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EEOC Files Suit in Chicago over failed settlement terms

The EEOC recently filed suit against the Chicago restaurant
chain Leona’s Pizzeria, Inc., alleging that the company has gone back on an
agreement attempting to resolve employment discrimination claims. The original
complaint stemmed from a 2008 allegation filed with EEOC that claimed female
employees had been sexually harassed and wrongfully fired. The EEOC
investigated
, found the cases to be with merit, and reached a settlement with
Leona’s two months ago.

Under the settlement, Leona’s was to pay $40,000 to one
former employee and $30,000 to three others. The settlement also included a
requirement that the company post non-discrimination policies and implement an
annual non-discrimination training program, as well as to post the details of
the settlement around its dozen restaurants in the Chicago area. Now Leona’s
has argued the settlement is overbroad given the nature of the earlier allegations,
and that it imposes an unrealistic overhaul of the company’s training and
employment practices. Leona’s owner Leon Toia has said that the company looks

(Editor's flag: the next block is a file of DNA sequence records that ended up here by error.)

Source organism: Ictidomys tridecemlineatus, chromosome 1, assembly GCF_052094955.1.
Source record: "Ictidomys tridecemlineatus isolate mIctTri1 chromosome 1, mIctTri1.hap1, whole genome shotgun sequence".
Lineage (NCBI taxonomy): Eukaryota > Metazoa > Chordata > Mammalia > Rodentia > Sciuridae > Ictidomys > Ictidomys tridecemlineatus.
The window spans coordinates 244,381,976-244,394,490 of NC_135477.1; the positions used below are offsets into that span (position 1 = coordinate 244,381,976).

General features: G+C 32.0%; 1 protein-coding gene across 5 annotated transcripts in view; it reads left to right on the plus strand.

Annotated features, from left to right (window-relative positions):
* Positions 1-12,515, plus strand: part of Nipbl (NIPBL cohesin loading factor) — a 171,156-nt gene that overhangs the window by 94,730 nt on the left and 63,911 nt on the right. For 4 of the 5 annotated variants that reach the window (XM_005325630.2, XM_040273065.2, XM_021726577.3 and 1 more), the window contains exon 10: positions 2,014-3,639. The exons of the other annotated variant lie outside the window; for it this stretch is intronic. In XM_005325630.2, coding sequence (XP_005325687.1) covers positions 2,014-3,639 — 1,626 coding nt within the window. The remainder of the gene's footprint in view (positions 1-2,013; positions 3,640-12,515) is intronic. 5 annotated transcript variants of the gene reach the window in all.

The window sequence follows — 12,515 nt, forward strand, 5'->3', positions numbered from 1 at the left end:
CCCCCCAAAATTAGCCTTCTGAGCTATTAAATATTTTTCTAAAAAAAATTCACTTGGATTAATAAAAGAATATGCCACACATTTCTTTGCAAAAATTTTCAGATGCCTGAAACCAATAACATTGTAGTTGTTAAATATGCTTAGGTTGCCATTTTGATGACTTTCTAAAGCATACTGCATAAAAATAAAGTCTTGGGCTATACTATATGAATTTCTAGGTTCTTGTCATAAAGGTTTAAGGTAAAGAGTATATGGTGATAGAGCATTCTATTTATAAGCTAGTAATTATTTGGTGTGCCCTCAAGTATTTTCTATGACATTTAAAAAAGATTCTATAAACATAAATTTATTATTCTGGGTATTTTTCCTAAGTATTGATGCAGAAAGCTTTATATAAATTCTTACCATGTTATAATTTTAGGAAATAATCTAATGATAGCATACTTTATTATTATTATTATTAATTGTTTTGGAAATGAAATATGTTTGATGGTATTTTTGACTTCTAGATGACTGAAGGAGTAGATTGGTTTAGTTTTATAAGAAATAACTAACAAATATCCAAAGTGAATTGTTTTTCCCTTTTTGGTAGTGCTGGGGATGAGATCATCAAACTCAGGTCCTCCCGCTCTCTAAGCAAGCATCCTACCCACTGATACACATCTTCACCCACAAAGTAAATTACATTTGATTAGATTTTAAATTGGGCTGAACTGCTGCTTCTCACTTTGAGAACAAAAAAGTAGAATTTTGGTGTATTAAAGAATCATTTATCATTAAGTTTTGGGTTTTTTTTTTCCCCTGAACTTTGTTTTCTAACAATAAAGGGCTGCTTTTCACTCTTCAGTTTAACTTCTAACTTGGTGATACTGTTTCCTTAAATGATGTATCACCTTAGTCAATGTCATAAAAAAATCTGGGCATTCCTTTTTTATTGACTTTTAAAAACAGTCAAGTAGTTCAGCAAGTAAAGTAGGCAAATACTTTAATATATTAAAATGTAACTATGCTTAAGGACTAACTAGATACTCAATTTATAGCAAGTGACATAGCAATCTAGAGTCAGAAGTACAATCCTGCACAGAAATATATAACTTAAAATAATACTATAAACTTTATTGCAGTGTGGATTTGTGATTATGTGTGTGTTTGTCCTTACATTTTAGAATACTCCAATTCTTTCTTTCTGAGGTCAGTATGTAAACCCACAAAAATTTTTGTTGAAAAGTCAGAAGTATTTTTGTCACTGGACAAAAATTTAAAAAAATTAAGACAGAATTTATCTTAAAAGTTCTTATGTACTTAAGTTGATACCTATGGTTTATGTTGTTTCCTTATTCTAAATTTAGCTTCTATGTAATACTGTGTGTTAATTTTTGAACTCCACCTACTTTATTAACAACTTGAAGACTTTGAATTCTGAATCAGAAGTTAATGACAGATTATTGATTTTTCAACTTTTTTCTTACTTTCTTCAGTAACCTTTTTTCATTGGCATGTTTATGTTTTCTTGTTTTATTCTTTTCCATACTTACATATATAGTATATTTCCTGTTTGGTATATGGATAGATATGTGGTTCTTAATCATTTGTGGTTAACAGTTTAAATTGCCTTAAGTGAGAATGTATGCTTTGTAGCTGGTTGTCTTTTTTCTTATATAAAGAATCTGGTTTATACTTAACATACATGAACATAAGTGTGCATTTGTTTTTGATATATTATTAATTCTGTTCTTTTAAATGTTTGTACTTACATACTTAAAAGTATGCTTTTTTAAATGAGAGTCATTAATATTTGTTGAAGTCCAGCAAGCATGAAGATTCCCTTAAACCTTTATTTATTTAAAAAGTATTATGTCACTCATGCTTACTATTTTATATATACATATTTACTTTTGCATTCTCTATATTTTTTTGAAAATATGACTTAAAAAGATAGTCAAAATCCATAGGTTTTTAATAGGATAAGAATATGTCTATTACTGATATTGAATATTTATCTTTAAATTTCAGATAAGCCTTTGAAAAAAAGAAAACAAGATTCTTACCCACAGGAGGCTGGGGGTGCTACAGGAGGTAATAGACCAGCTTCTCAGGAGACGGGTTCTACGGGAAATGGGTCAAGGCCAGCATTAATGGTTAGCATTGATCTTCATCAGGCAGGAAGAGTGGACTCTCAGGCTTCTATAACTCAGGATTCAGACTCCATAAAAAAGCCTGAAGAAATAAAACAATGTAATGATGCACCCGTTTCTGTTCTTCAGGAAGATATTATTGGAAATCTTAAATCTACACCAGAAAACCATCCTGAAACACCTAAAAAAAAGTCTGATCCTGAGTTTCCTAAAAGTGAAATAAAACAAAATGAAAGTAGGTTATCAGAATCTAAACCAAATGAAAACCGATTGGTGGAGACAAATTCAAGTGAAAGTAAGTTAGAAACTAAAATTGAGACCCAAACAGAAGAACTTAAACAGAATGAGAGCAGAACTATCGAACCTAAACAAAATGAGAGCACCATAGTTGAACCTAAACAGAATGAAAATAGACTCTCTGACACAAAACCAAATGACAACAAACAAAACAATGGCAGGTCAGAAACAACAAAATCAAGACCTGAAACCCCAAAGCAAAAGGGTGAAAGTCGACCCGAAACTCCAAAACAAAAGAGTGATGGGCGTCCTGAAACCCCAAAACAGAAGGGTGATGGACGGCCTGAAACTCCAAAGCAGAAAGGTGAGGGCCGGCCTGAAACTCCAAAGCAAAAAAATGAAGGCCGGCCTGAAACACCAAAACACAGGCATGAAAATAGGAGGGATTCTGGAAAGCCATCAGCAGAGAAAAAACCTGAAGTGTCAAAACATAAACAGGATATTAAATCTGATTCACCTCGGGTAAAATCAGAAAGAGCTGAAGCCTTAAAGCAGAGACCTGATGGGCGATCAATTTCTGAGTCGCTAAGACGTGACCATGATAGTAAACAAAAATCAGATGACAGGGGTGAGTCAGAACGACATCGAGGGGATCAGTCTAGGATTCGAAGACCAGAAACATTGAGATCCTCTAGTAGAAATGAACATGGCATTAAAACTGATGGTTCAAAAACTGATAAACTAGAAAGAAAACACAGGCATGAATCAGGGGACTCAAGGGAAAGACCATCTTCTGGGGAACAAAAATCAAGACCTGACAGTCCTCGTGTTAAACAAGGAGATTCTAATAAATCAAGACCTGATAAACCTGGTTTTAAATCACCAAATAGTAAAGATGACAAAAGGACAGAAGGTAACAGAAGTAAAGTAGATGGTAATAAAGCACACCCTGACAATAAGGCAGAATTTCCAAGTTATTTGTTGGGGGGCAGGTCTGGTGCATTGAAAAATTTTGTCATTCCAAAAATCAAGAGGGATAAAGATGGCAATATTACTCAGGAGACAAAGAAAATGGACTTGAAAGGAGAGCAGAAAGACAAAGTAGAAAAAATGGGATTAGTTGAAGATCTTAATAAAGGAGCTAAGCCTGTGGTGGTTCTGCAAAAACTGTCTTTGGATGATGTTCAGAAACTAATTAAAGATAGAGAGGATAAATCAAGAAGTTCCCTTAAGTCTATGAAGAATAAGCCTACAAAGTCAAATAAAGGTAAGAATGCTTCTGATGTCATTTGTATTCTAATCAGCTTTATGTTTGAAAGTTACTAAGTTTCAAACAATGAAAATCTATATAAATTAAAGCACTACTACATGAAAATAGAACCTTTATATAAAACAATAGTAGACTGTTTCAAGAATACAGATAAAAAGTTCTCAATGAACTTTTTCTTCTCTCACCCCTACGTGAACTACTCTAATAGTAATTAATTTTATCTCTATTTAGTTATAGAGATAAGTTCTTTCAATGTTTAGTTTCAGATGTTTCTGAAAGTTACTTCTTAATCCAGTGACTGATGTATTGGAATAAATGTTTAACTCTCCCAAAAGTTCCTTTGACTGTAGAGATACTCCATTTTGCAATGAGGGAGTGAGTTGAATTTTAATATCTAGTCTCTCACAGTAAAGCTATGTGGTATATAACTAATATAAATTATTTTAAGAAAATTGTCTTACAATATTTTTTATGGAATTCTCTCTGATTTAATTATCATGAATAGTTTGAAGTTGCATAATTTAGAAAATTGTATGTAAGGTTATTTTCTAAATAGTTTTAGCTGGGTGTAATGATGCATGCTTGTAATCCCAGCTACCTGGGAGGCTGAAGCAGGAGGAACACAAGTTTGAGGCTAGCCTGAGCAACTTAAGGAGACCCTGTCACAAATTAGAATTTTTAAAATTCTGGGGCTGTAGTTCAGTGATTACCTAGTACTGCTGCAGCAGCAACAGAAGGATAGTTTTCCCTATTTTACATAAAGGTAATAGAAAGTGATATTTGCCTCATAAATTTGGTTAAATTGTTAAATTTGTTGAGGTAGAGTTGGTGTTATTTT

forward to renegotiating the settlement with the EEOC.

When companies violate their settlement with the
EEOC, the Commission is given the power under Title VII to sue to enforce the
agreement. The EEOC’s statements tend to contradict Mr. Toia’s statement in that
it seems the Commission believes the company is just going to walk away from
the agreement and is thus filing suit. It remains to be seen whether the
company will actually be able to successfully renegotiate a settlement simply
by refusing to comply with the one currently in place. Regardless, employers
should always try to bring their employment discrimination practices in-line
with the EEOC’s guidelines, and should consult an attorney when faced with
questions about policies or with a potential claim of discrimination.